Alleluia! Today is Easter Friday, the Sixth Day in the Octave of Easter. Today is the Optional Memorial of Saint Anselm, Bishop and Doctor (died 1109). And Early Voting continues in Louisiana for the Municipal General Election on April 29th. Since it thundered on February 21st, today should be cooler than usual (give or take a few days).
Our Gospel from John 21:1-14 tells us that “Simon Peter said to them, “I am going fishing.” They said to him, “We also will come with you.” So they went out and got into the boat, but that night they caught nothing. When it was already dawn, Jesus was standing on the shore; but the disciples did not realize that it was Jesus. Jesus said to them, “Children, have you caught anything to eat?” They answered him, “No.” So he said to them, “Cast the net over the right side of the boat and you will find something.” So they cast it, and were not able to pull it in because of the number of fish. So the disciple whom Jesus loved said to Peter, “It is the Lord.” When Simon Peter heard that it was the Lord, he tucked in his garment, for he was lightly clad, and jumped into the sea. The other disciples came in the boat, for they were not far from shore, only about a hundred yards, dragging the net with the fish. When they climbed out on shore, they saw a charcoal fire with fish on it and bread. Jesus said to them, “Bring some of the fish you just caught.” So Simon Peter went over and dragged the net ashore full of one hundred fifty-three large fish. Even though there were so many, the net was not torn. Jesus said to them, “Come, have breakfast.” And none of the disciples dared to ask him, “Who are you?” because they realized it was the Lord.” (There are any number of quite tortured explanations for the exact number of fish that were brought to shore, but so far as I know, no one has explained why Jesus had fish broiling before those one hundred and fifty-three large fish were dragged onshore.) Today’s Saint was born to the Italian nobility in 1033 at Aosta, Piedmont. At age fifteen Anselm wanted to enter religious life, but his father prevented it; he therefore turned to other worldly pursuits. Upon the death of his mother, at the age of twenty-three he argued with his father, fled to France, and became a Benedictine monk at Bec, Normandy in 1060. He studied under and succeeded Lanfranc as prior of the house in 1063, and was made Abbot in 1078. Because of physical closeness and political connections, there was frequent travel and communication between Normandy and England, and Anselm was in repeated contact with Church officials in England. He was chosen as reluctant Archbishop of Canterbury, England in 1092; officials waited until he had fallen ill before attempting to convince him to take the post. As bishop he fought King William Rufus’s encroachment on ecclesiastical rights and the independence of the Church, refused to pay bribes to take over as bishop, and was exiled for his efforts. He travelled to Rome, Italy and spent part of his exile as an advisor to Pope Blessed Urban II, obtaining the pope’s support for returning to England and conducting Church business without the king’s interference. In 1100 King Henry I invited Anselm to return to England, but they disputed over lay investiture, and Anselm was exiled again, not returning until 1106 when Henry agreed not to interfere with the selection of Church officials. Anselm opposed slavery and obtained English legislation prohibiting the sale of men. He strongly supported celibate clergy, and approved the addition of several saints to the liturgical calendar of England. He was one of the great philosophers and theologians of the middle ages and a noted theological writer. He was far more at home in the monastery than in political circles, but still managed to improve the position of the Church in England. He was chosen as a Doctor of the Church in 1720 by Pope Clement XI. And Early Voting continues in Louisiana for the Municipal General Election on April 29th. Finally, since it thundered on February 21st, today should be cooler than usual, give a day or two on either side; and our high for Saturday is due to be 84°, while our high for Sunday is forecast to be 67°.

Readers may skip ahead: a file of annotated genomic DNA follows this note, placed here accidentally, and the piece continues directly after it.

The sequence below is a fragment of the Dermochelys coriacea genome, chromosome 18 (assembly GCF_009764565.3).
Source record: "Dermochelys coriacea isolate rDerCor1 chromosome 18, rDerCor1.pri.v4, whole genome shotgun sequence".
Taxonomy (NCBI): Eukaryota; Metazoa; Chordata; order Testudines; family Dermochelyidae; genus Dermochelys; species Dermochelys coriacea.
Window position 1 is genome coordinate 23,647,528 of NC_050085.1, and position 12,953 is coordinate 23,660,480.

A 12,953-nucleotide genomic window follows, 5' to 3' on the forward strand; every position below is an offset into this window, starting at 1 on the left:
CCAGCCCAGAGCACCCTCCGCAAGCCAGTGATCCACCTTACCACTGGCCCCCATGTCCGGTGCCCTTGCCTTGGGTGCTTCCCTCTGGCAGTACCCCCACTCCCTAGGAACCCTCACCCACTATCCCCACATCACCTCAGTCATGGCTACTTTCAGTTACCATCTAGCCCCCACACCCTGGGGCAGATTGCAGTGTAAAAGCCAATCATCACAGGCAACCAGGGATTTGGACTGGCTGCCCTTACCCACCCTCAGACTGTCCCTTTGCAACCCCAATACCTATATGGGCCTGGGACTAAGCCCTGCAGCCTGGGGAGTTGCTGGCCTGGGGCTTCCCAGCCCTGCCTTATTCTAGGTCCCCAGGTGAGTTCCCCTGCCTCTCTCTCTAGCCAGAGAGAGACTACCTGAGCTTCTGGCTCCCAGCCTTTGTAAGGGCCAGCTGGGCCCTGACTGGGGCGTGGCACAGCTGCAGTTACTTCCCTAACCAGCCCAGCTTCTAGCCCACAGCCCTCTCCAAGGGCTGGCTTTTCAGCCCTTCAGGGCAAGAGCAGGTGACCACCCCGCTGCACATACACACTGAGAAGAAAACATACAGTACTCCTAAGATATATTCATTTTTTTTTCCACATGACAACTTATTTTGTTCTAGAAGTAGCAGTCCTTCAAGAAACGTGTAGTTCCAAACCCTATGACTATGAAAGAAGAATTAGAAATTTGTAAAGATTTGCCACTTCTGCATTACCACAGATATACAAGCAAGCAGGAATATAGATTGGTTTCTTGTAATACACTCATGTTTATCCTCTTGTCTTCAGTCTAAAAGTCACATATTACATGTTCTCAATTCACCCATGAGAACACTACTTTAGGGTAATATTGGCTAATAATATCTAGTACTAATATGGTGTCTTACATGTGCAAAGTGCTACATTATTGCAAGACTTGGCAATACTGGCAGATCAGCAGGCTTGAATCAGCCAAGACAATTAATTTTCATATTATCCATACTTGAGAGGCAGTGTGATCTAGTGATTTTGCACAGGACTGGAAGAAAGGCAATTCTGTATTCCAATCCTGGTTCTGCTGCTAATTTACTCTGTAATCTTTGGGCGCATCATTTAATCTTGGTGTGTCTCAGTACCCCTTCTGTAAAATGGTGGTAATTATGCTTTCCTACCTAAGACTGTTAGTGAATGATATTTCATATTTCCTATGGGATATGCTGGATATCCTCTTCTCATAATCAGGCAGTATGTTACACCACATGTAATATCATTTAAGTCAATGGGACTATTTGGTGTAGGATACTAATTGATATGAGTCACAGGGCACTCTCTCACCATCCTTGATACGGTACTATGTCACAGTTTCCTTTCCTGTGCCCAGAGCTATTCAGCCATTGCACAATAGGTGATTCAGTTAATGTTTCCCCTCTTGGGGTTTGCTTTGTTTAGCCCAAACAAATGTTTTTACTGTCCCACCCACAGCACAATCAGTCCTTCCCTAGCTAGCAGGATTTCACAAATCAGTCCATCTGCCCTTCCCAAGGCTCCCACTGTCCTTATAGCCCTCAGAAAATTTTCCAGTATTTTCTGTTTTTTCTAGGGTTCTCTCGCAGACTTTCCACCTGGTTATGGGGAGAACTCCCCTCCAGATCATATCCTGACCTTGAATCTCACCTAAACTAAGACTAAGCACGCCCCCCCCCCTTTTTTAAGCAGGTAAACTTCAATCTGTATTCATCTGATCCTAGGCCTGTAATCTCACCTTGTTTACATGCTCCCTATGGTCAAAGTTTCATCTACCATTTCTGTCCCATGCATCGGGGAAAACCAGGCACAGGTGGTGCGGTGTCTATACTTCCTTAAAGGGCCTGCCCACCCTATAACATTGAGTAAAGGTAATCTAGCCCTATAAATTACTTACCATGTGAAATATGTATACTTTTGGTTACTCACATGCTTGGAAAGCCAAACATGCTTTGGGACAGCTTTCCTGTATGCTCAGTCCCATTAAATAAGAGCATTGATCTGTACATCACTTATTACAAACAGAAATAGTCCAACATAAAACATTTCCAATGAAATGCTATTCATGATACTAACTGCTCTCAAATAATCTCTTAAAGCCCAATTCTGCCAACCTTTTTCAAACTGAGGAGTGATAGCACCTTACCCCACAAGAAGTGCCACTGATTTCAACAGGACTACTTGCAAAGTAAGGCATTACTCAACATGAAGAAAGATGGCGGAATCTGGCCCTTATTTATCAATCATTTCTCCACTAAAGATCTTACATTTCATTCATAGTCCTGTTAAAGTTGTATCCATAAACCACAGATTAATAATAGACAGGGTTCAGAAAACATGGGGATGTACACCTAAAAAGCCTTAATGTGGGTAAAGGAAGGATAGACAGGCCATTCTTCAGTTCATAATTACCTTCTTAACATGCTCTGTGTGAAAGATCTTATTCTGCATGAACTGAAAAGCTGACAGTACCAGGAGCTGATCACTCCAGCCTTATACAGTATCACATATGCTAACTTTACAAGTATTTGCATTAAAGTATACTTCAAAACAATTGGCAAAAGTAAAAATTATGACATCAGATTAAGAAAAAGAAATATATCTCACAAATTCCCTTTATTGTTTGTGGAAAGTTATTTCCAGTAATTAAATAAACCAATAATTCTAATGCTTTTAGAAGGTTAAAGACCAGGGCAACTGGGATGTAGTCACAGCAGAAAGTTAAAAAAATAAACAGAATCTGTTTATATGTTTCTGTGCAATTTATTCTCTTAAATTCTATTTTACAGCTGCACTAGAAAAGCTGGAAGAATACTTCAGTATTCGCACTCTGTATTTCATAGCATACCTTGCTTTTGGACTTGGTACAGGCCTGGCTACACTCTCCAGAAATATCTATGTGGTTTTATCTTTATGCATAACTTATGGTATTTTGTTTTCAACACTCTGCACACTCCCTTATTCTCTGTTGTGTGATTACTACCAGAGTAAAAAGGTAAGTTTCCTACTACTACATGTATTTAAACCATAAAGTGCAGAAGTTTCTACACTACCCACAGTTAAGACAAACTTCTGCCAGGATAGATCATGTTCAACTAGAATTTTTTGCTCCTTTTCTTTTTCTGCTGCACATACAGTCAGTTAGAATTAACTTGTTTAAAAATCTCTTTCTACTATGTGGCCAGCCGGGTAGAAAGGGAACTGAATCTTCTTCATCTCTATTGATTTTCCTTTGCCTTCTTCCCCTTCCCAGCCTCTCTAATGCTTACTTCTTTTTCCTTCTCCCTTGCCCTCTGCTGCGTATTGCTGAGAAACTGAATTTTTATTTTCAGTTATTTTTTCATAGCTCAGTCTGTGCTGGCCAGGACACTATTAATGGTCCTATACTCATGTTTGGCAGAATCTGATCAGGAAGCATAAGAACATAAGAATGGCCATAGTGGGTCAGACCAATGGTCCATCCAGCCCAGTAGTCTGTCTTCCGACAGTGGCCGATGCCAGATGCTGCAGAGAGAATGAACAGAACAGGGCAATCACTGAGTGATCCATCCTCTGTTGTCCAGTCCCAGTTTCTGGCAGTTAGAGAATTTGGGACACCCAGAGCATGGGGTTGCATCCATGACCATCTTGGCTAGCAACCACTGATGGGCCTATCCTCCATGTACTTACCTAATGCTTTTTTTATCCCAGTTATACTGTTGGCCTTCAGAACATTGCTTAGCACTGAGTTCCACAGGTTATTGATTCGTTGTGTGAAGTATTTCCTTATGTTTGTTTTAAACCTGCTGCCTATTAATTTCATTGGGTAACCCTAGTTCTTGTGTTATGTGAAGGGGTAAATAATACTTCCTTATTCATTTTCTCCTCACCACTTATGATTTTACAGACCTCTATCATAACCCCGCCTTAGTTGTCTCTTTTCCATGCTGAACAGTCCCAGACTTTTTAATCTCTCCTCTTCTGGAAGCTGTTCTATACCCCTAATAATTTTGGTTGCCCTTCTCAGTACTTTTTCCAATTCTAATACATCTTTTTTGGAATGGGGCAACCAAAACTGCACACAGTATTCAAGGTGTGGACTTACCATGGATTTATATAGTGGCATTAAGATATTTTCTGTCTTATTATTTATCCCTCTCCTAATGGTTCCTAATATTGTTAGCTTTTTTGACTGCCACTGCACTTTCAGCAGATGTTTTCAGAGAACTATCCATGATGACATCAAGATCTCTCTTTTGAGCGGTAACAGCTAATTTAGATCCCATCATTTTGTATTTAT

Last night, while I was continuing my reading of The Hobbit Party: The Vision of Freedom That Tolkien Got, and the West Forgot by Jonathan Witt and Jay W. Richards, Richard got home from Baton Rouge at 5:30 pm.
When I woke up today to get ready for work I did my Book Devotional Reading. On our way to work I did my Internet Devotional Reading and said the Eighth Day of my Divine Mercy Novena. When we clocked in, Richard was on Mini Baccarat, and I was the Relief Dealer for Mini Baccarat, Pai Gow, and a Blackjack table. On my breaks I continued reading Buddha: A Story of Enlightenment by Deepak Chopra via Kindle on my tablet.